It was then I was distracted by a loon. As I watched the loon and tried to get some photos, I heard a tremendous splash. I looked around but all I saw was another family of mergansers swimming away from the lodge. I thought, "huh, that's odd, I wouldn't think a bird that size would make that much noise jumping into the water, but OK." I turned back to the loon, as I drifted slowly past the lodge.

Then I heard the splash again and wondered "What the...??" I turned and noticed that suddenly everywhere there were beavers. They were coming from several different places on the lake, four or five of them, and it was then I realized that the splashing was one of the beavers smacking its tail against the surface of the water in a warning to me that I was getting too close to their home. Ha! I really wanted to get some shots of the tail slapping in action but I don't like to intentionally disturb the wildlife so I moved away.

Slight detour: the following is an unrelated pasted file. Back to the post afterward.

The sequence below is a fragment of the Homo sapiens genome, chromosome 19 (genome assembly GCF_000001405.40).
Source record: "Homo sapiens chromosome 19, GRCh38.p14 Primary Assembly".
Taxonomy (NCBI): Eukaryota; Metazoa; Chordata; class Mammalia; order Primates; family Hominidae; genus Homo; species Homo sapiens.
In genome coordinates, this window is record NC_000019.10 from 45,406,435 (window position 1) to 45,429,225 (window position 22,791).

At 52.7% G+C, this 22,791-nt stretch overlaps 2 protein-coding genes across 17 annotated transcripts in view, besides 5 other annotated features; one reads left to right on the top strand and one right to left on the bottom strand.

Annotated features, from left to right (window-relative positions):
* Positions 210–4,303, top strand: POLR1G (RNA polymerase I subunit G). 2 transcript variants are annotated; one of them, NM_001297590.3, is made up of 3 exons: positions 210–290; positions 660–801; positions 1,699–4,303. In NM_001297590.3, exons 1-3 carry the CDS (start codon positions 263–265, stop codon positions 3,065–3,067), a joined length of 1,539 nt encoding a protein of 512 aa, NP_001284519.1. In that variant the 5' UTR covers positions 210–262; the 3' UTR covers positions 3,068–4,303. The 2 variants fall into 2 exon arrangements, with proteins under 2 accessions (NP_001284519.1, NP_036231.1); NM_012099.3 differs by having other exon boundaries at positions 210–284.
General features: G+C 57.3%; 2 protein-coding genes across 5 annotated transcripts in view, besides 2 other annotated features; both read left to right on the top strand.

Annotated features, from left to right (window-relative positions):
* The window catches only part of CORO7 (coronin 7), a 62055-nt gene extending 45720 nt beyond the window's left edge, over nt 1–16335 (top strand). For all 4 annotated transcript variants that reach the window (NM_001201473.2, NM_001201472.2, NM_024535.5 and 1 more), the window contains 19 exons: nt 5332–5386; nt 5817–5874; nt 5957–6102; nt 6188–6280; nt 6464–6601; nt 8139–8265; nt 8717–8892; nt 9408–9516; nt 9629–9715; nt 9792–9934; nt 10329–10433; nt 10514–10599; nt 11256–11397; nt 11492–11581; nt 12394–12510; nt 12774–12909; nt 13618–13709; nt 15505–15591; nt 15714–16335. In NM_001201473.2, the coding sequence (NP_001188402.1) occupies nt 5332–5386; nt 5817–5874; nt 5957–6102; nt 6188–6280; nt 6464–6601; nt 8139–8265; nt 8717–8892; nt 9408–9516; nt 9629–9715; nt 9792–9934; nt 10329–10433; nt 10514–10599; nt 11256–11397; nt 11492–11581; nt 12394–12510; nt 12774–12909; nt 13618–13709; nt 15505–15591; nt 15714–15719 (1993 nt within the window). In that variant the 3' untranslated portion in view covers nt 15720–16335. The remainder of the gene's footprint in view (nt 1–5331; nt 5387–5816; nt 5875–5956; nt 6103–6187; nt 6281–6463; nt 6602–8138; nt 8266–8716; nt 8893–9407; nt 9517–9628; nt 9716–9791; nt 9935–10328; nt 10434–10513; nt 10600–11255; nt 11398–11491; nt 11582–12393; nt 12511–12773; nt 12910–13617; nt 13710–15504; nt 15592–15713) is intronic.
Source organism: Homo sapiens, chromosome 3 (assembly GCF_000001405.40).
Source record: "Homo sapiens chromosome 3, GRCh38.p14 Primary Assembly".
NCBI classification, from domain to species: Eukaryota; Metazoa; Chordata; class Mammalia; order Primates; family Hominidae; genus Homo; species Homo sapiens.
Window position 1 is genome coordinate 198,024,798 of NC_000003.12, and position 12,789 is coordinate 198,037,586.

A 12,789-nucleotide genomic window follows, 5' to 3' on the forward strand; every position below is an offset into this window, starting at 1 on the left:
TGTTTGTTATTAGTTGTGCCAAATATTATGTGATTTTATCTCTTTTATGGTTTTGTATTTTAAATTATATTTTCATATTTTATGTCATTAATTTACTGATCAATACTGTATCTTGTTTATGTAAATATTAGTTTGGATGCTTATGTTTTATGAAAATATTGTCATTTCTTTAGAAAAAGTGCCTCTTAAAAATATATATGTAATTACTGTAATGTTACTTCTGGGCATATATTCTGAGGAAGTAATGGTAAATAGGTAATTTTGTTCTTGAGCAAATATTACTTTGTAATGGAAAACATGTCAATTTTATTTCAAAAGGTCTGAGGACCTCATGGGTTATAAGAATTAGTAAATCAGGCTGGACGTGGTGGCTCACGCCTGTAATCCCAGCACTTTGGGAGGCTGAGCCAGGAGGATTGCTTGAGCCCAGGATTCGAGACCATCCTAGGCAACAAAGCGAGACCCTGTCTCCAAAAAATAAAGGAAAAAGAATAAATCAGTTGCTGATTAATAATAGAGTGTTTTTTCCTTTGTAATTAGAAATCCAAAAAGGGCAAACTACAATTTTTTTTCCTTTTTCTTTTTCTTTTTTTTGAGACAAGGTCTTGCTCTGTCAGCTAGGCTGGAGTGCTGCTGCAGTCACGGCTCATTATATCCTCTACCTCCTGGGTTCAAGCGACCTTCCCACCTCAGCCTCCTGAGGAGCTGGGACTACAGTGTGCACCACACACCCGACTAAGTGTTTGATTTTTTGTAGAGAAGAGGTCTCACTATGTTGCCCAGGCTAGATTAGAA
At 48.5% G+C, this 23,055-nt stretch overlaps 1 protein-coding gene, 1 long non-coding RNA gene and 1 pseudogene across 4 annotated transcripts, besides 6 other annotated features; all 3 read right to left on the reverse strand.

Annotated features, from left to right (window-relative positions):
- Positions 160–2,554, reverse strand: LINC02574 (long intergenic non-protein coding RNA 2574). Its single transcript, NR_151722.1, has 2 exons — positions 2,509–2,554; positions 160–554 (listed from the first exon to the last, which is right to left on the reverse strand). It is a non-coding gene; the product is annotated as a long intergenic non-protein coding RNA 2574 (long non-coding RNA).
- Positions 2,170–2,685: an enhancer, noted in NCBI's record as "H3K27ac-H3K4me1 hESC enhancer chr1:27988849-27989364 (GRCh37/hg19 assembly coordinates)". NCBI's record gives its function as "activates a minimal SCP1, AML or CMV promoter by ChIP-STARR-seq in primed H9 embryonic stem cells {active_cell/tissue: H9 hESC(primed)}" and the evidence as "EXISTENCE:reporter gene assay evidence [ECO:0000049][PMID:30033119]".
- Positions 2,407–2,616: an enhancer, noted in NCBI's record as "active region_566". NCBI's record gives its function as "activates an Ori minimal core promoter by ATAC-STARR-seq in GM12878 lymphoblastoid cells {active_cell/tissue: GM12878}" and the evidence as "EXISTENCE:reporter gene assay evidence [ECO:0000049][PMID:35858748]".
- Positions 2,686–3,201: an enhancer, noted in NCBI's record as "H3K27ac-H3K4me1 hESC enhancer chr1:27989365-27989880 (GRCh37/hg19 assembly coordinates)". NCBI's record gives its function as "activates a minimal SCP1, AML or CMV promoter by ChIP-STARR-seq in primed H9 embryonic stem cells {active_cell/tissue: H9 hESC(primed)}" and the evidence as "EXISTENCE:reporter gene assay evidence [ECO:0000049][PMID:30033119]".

The loon in the meantime had totally disappeared, perhaps because of the warnings from the beaver. I never heard it take off--loons make a tremendous racket when they take off, running across the surface of the water for several hundred feet before finally taking to the air--but I also never saw it resurface. Later, as I was making my way back to camp for some breakfast, I saw the loon, not more than 200 feet from out campsite.

Nothing like hiding in plain sight!

Next: The spectacular Orphan Lake Trail

Monday, July 12, 2010

LSPP Crescent Lake Trail

After over five hours in the car and setting up camp it was starting to get a little late to do much in the way of hiking. However, after five hours in the car, neither one of us wanted to sit in a kayak. We were happy to see that there was a short trail off the campground road and decided to stretch our legs. The sun had begun to peek out and it was a pleasant evening so an easy walk seemed like just what we needed.

One of the things that surprised me about this park is there were no trail maps available. Each trail head had a sign with a map and description (in English and French) but I guess they figured you could memorize the trail map. I for one like to have a map handy as I like to know where I am and what I'm looking at. I don't feel like the journey is any more adventurous without a map!